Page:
President Announces Initiatives for Retirement Savings

By Stephen Miller Sep 8, 2009
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In his Sept. 5, 2009, weekly radio address, President Barack Obama announced a set of initiatives by the U.S. Treasury Department and Internal Revenue Service (IRS) intended to make it easier for employed Americans to save for retirement. The new federal steps, which do not require congressional action, include guidance and simplified procedures to:

• Enable workers to convert their unused vacation or other leave into additional retirement savings.

• Expand opportunities for automatic enrollment in 401(k) and other retirement savings plans.

• Allow Americans to save their income tax refunds in U.S. Savings Bonds.

• Provide easy-to-understand language to explain tax-favored retirement savings options to workers and small employers.

These initiatives are distinct from the administration's earlier proposal that employers who do not currently offer a retirement plan be required to enroll their employees in direct-deposit individual retirement accounts (IRAs), and to automatically defer a portion of their salaries into these accounts. No legislation on that proposal has moved so far.

"Making sure that folks have the opportunity and incentive to save—for a home or college, for retirement or a rainy day—is essential," Obama said during his radio address. "If you work hard and meet your responsibilities, this country is going to honor our collective responsibility to you: to ensure that you can save and secure your retirement. That is why we are announcing several common-sense changes that will help families put away money for the future."

U.S. House Republican Leader John Boehner, R-Ohio, offered the president some bipartisan support for the initiatives, saying in a statement, "Republicans are pleased President Obama has joined us in calling for action to help Americans rebuild their lost savings. Millions of Americans have watched with anxiety in the past year as the value of their 401(k)s, college savings plans and other vital savings accounts have plummeted, and government should not be an impediment as they work to restore what they've lost."

However, Boehner also urged the president to support the Republican-introduced Savings Recovery Act [H.R. 2021] "to help Americans protect and rebuild their hard-earned savings as quickly as possible while making sure the federal government does not hinder the process. To date, the Democratic leadership in Congress has blocked this common-sense proposal," he charged, echoing Obama's "common sense" refrain.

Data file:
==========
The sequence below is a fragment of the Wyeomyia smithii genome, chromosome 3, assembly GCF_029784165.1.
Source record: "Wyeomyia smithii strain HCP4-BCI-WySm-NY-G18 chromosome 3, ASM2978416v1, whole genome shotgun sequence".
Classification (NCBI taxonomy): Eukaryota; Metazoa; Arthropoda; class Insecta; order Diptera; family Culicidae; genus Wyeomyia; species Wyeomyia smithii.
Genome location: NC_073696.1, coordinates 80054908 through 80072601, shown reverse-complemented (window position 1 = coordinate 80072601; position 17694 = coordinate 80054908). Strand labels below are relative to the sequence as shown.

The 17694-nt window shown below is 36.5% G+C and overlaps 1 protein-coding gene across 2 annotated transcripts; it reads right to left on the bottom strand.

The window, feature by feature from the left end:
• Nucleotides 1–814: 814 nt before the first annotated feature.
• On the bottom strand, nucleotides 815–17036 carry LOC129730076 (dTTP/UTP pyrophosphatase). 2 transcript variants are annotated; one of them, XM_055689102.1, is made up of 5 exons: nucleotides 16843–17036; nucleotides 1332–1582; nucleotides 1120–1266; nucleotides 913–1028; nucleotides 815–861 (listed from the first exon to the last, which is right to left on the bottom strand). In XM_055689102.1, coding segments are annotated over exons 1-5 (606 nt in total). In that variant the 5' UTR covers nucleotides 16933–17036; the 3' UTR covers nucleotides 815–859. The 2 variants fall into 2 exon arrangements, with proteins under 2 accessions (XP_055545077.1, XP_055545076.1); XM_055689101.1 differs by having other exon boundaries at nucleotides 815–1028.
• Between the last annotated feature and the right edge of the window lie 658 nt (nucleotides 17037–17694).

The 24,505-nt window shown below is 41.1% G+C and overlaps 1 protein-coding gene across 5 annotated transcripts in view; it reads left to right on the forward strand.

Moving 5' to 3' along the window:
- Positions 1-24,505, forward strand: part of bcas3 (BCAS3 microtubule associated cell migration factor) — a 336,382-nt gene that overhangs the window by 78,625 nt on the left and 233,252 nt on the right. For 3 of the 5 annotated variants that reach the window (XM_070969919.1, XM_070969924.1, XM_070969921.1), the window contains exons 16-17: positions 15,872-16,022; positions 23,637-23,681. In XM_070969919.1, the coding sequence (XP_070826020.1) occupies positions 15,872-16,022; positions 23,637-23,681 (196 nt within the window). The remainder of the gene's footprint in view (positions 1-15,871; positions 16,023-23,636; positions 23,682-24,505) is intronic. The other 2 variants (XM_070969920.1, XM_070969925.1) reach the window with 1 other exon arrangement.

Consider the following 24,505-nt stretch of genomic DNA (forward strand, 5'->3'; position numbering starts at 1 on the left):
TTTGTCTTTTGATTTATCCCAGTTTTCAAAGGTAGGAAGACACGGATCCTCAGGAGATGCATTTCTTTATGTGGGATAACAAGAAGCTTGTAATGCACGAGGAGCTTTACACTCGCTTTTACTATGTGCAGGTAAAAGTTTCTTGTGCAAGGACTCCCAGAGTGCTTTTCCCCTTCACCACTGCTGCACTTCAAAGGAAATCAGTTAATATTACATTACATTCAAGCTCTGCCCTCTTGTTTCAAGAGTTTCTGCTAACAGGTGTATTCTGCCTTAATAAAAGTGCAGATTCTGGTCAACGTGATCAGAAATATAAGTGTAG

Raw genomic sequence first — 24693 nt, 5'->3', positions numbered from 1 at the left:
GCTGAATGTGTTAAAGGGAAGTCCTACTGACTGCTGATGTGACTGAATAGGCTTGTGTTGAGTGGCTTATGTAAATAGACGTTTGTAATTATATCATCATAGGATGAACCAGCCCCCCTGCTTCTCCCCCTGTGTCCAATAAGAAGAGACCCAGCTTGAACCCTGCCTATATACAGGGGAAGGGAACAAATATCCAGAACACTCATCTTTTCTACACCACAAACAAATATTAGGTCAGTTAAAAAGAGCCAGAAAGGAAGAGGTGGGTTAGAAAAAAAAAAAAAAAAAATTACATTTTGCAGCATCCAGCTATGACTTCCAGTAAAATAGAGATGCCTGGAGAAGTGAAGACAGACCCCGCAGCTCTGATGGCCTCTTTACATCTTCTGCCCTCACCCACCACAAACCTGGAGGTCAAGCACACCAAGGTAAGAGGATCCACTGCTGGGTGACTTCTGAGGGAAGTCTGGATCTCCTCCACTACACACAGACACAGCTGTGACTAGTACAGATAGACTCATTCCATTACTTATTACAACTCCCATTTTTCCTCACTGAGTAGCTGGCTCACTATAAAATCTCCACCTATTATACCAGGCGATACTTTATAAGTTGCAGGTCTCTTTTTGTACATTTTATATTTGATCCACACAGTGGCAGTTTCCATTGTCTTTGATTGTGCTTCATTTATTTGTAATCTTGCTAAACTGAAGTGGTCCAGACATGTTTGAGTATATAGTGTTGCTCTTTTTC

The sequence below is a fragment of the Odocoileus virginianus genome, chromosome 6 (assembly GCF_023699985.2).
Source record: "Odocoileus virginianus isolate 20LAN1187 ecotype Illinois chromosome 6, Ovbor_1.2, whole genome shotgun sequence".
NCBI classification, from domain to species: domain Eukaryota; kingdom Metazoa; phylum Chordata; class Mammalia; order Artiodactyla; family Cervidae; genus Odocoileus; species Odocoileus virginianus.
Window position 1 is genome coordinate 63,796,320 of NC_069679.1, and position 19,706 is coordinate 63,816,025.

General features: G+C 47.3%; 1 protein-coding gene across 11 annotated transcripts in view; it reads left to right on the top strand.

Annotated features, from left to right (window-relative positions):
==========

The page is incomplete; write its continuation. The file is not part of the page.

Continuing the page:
Boehner was also critical of Democratic efforts to prohibit plan administrators from providing investment advice, and regulations such as proposed expanded fee disclosure requirements which, he said, could drive up 401(k) plan costs.

In tandem with the president's radio address, the White House released a fact sheet and the Treasury Department and IRS issued a summary of new revenue rulings and notices related to the newly announced initiatives, as highlighted below.

Allow Unused Leave to Be Converted to 401(k) Savings

Many employees receive substantial cash payments for unused vacation or other similar leave annually during employment or at termination of employment. Following the president's address, Treasury and the IRS issued two rulings providing guidance that describes how these amounts can be contributed to employees' 401(k) accounts in lieu of leave if employers choose to provide such an option:

Revenue Ruling 2009-31 addresses annual contributions of payments employees would receive for unused vacation or other similar leave to an ongoing defined contribution plan, whether as employer contributions or elective 401(k) contributions.